T. hottentottus (as defined following the taxonomic change) is restricted to southern South Africa, where it inhabits mountain fynbos and coastal strandveld (Barnes 2000, Madge and McGowan 2002). It is suggested that the species qualifies as Endangered under criterion C2a(ii), on the basis that its population is conservatively estimated to number fewer than 2,500 mature individuals (with a maximum total population of 1,200 birds estimated by Barnes [2000]), presumed to form a single subpopulation, and is inferred to be in decline owing to on-going habitat loss and degradation (Barnes 2000, Madge and McGowan 2002).

T. nana is widely distributed across sub-Saharan Africa, occupying a variety of grassland and woodland habitats (del Hoyo et al. 1996, Madge and McGowan 2002). It is thought likely to warrant classification as Least Concern, on the basis that it is not thought to approach the thresholds for Vulnerable under any of the IUCN criteria.

Comments on these suggested categories are invited and further information would be welcomed.

References:

Barnes, K. N. (2000) The Eskom Red Data Book of birds of South Africa, Lesotho and Swaziland. Johannesburg, South Africa: BirdLife South Africa.

del Hoyo, J., Elliott, A. and Sargatal, J. (1996) Handbook of the birds of the world, Vol 3: Hoatzin to Auks. Barcelona, Spain: Lynx Edicions.

Madge, S. and McGowan, P. (2002) Pheasants, partridges and grouse: including buttonquails, sandgrouse and allies. London: Christopher Helm (Helm Identification Guide).

Tobias, J. A., Seddon, N., Spottiswoode, C. N., Pilgrim, J. D., Fishpool, L. D. C. and Collar, N. J. (2010) Quantitative criteria for species delimitation. Ibis 152: 724–746.

Related posts:

  1. White-crested Hornbill (Tropicranus albocristatus) is being split: list T. albocristatus as Near Threatened?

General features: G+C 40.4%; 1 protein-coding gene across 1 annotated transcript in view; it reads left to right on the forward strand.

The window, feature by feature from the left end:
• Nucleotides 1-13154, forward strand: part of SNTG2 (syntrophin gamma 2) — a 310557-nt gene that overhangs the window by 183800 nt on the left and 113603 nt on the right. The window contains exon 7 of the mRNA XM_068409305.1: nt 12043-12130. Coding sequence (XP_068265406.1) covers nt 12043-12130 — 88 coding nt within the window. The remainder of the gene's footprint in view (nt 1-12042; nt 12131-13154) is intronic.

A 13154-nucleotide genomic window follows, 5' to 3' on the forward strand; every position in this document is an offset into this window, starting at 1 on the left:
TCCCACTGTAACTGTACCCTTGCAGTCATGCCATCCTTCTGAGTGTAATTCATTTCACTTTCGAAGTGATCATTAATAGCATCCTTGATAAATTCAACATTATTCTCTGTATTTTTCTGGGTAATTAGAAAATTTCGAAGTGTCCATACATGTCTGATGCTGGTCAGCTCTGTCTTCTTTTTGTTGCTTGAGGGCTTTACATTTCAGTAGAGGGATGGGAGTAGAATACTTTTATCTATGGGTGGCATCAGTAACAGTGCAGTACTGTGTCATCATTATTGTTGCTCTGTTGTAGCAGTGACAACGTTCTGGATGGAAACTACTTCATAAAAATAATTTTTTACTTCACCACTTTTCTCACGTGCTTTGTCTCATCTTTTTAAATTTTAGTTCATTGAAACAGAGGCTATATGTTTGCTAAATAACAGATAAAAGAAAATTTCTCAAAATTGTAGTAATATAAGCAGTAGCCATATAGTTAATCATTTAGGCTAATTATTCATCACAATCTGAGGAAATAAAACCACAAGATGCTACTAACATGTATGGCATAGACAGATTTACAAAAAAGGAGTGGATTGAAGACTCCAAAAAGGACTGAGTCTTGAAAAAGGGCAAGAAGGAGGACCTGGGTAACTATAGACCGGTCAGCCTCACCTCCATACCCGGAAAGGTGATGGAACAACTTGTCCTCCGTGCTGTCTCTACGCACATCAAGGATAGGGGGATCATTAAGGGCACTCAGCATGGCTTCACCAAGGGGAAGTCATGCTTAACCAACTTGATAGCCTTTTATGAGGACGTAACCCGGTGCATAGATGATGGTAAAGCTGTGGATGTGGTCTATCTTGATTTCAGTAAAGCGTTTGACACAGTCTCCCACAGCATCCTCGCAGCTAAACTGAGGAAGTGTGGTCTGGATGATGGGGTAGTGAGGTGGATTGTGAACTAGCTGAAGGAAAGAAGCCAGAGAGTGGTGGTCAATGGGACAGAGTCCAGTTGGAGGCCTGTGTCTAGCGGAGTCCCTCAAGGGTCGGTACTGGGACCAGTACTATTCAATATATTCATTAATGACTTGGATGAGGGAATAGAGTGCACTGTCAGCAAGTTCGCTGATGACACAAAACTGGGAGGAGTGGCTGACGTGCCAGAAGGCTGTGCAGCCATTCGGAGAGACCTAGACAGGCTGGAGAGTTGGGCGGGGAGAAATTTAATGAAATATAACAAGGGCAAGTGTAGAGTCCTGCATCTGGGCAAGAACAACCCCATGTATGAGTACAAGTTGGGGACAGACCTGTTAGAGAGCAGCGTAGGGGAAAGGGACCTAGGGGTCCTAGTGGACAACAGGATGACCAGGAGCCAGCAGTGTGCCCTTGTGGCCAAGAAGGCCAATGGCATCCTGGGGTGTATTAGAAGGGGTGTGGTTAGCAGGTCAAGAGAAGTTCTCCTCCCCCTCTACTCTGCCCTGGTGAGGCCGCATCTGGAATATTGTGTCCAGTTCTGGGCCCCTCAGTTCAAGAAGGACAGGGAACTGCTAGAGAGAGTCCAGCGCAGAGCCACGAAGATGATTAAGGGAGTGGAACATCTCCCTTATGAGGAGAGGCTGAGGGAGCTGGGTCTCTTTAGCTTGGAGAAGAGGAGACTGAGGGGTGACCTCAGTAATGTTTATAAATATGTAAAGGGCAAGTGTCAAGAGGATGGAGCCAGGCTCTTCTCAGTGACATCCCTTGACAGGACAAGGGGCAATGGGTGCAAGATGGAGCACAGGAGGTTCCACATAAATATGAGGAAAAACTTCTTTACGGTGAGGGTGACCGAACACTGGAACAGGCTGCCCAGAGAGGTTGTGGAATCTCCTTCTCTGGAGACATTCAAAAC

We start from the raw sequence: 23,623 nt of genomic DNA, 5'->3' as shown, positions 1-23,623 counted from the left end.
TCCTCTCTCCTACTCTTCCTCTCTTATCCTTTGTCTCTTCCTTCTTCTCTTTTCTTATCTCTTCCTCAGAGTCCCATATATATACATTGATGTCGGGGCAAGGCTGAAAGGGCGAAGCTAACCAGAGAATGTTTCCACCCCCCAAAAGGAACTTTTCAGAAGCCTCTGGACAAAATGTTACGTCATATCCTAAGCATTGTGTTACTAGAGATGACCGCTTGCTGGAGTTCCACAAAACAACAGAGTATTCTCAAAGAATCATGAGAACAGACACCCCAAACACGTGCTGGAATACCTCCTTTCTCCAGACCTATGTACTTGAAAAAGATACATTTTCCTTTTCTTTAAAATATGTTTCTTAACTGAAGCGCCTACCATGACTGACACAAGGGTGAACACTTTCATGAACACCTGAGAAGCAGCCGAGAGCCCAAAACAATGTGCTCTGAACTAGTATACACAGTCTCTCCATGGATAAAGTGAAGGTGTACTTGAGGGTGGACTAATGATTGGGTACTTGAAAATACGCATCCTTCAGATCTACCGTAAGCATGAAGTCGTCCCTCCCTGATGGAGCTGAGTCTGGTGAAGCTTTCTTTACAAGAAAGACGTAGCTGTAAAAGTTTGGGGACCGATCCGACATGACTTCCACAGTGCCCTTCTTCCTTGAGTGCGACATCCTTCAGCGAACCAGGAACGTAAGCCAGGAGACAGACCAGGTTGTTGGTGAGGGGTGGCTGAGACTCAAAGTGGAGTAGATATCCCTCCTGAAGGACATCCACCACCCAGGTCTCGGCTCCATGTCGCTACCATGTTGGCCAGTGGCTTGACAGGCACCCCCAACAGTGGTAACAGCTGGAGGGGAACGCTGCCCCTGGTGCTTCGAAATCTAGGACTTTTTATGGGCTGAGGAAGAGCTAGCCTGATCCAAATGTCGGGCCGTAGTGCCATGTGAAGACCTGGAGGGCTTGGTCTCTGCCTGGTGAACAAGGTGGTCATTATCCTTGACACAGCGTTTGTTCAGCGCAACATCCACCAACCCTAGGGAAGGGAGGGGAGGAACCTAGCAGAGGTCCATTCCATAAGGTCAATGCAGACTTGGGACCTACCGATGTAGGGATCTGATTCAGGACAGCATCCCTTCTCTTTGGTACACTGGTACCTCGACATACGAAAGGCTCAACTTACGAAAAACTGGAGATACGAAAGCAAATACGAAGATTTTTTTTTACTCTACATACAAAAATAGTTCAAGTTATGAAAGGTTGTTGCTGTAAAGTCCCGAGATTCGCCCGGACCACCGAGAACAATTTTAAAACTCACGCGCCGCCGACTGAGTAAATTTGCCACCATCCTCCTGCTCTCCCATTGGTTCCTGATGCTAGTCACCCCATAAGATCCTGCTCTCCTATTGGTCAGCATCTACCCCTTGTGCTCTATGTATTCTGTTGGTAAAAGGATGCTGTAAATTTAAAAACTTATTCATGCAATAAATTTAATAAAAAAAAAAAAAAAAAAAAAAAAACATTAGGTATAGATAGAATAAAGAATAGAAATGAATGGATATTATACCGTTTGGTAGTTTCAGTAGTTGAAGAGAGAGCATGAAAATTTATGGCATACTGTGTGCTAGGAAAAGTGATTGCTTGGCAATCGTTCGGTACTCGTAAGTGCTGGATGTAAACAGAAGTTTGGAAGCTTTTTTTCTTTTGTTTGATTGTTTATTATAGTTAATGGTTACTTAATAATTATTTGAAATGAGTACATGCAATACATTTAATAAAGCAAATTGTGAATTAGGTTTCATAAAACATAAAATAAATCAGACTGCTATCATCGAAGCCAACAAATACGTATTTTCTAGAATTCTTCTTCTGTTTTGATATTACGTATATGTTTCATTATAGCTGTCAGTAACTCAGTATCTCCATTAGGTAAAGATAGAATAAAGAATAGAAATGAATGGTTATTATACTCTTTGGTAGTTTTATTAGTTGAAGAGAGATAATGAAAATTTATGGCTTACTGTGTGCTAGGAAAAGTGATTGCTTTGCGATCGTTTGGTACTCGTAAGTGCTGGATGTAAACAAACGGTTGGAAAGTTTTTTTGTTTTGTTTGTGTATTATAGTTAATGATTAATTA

2. Piping Hornbill (Bycanistes fistulator) is being split: list B. fistulator as Near Threatened?
  3. Dwarf Black Hornbill (Tockus hartlaubi) is being split: list T. hartlaubi as Near Threatened?
  4. Red-necked Falcon (Falco chicquera) is being split: list F. chicquera as Near Threatened and F. ruficollis as Least Concern?
  5. Woolly-necked Stork (Ciconia episcopus) is being split: list C. episcopus as Vulnerable?
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3 Responses to Hottentot Buttonquail (Turnix hottentottus) is being split: list T. hottentottus as Endangered?

  1. Andy Symes says:

    See article by Lee, A. (2013) Fynbos Enigma: Hottentot Buttonquail in the Kouga Mountains. African Birdlife Sept/Oct 2013 pp.20-22 for more on T. hottentottus.

  2. Joe Taylor says:

    Preliminary proposals

    Based on available information, our preliminary proposals for the 2014 Red List would be to treat:

    T. hottentottus as Endangered under criterion C2a(i)

    T. nana as Least Concern

    There is now a period for further comments until the final deadline of 31 March, after which recommended categorisations will be put forward to IUCN.

    The final Red List categories will be published on the BirdLife and IUCN websites in mid-2014, following further checking of information relevant to the assessments by both BirdLife and IUCN.

  3. Andy Symes says:

    Recommended categorisations to be put forward to IUCN

    Following further review, there have been no changes to our preliminary proposals for the 2014 Red List status of these species.

    The final categorisations will be published later in 2014, following further checking of information relevant to the assessments by BirdLife and IUCN.